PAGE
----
One of the hardest jobs of a keyboardist playing at a worship service is preparing patches. Here are 5 steps I use to stay on track each week:
1. Take notes of how many sounds you need on each song, and what kind.
You’ll be surprised how few separate sounds you need for each song. In a lot of modern worship songs, there may only be a piano and a atmospheric pad. I others, their might be an arpeggiated synth, and several more complicated sounds. Writing down a list of what you hear will help you know how much time you’ll have to spend doing sound design.
2. Talk to your MD about how they want you to approach the track.
Last year I got a call to play a worship set with a young CCM artist. I spent around 7 hours painstakingly designing patches for a massive 40 song set, only to have the MD tell me at the venue that they were going acoustic, and all I needed was a Rhodes and piano sound. Always ask the music director what he needs from you before you start building your patches.
3. Search/design for your patches.
Many times even elite musicians will use built in presets when making records, and often you’ll be able to find a close match with a little bit of searching in MainStage. If you can’t find a close match, get a sound that’s similar to what you’re looking for, and tweak it from there. Or you could make it easy on yourself and get my MainStage Complete Worship Patches Collection and have patches for 160 worship songs, and a bunch more.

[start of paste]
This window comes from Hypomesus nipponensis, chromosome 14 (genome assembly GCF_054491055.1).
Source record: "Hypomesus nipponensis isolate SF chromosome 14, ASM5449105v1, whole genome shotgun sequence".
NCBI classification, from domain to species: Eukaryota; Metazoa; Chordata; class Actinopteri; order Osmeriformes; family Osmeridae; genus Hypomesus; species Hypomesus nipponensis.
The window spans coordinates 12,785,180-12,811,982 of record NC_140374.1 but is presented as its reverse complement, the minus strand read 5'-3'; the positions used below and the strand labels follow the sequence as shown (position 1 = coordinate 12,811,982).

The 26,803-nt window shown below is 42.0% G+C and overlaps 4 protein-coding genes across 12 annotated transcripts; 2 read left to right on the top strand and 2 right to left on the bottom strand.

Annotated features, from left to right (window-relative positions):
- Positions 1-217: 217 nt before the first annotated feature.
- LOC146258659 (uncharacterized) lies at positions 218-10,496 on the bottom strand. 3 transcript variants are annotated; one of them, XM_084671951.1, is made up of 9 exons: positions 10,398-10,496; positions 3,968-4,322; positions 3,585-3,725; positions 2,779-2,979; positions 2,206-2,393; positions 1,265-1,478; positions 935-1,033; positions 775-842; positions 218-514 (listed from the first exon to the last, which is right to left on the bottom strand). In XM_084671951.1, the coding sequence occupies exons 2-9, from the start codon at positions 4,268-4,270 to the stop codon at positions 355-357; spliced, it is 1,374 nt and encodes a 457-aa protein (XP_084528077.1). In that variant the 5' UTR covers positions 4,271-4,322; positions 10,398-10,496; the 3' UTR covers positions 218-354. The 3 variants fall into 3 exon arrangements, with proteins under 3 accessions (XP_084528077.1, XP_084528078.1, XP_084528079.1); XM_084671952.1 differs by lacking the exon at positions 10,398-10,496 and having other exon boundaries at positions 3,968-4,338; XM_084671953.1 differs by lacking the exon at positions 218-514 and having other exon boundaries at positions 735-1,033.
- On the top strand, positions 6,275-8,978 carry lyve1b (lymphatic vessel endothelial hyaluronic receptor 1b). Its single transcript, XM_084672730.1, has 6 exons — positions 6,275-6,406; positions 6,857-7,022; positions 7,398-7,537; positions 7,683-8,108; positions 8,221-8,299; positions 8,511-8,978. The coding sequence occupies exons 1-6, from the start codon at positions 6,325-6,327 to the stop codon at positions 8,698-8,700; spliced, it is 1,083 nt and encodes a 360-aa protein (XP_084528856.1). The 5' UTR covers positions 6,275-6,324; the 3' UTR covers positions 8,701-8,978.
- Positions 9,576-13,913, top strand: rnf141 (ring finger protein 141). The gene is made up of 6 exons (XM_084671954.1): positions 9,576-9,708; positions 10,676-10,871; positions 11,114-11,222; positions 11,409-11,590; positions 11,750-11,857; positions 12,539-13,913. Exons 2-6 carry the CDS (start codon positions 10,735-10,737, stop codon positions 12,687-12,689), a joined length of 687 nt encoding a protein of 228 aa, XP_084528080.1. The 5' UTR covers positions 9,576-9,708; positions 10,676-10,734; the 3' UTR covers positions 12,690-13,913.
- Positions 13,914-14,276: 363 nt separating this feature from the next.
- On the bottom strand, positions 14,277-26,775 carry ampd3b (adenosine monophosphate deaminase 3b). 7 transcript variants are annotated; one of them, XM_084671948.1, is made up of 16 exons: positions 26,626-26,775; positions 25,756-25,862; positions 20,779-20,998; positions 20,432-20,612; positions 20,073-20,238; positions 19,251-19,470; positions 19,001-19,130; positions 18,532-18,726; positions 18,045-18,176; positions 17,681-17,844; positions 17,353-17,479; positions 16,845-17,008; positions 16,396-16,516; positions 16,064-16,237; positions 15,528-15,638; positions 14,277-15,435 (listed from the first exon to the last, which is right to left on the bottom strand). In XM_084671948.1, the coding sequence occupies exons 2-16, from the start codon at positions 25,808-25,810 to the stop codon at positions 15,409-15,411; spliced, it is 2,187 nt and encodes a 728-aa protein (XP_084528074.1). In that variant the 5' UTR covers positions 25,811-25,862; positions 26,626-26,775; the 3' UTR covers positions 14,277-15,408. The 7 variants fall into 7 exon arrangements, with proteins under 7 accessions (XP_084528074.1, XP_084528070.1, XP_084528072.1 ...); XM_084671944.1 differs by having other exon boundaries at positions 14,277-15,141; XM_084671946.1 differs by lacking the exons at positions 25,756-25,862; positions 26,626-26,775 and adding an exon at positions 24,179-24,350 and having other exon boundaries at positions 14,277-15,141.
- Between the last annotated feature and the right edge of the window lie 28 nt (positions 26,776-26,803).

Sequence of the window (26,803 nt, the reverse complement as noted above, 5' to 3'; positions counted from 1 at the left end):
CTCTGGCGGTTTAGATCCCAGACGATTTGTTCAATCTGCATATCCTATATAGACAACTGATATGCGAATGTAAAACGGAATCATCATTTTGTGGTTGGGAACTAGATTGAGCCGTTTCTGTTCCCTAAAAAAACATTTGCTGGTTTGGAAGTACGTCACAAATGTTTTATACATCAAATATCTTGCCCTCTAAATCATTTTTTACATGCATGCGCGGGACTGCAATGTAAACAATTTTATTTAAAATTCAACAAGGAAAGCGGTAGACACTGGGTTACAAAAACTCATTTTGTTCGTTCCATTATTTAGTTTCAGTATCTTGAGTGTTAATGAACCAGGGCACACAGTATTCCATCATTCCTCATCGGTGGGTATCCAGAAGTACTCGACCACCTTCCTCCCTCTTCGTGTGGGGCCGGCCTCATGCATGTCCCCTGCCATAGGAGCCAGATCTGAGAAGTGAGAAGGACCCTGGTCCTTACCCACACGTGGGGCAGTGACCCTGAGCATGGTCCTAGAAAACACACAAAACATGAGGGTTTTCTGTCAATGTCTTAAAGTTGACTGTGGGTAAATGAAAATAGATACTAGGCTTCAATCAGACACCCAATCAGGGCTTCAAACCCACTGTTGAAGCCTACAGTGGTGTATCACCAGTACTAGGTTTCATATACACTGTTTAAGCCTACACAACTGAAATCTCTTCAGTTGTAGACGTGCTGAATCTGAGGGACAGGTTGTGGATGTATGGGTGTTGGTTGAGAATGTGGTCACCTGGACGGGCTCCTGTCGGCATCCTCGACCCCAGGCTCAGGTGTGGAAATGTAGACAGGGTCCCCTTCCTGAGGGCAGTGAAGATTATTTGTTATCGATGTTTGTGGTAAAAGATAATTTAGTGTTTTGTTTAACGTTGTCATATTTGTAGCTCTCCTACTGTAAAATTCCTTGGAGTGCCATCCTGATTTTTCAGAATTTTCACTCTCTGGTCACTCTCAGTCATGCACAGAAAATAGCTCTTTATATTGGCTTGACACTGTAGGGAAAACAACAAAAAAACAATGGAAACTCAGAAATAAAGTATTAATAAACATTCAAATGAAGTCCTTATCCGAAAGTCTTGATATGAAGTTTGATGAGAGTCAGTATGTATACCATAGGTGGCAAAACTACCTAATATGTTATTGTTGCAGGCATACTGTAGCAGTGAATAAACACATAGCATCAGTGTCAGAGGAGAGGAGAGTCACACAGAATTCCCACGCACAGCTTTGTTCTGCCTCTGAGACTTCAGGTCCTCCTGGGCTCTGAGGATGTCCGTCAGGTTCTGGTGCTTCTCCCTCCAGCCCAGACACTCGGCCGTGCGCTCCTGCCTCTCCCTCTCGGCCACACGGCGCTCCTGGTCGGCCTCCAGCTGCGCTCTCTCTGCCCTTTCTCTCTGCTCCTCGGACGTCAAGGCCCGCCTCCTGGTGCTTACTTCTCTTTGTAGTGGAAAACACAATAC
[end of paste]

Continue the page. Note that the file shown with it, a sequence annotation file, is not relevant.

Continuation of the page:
4. Put each patch in a folder for each song, in the sequential order that they appear in the song.
Once you’ve found your patches, you can either put each patch in sequential order and toggle through them throughout the song, or map all of them across the keyboard in zones. I recommend using the sequential order method at practices, and then if you feel it’s necessary you can always zone map certain sounds later.
5. Map a button on your midi controller to advance through the songs.
This keeps you from fiddling with your laptop onstage, and will allow you to switch patches much faster.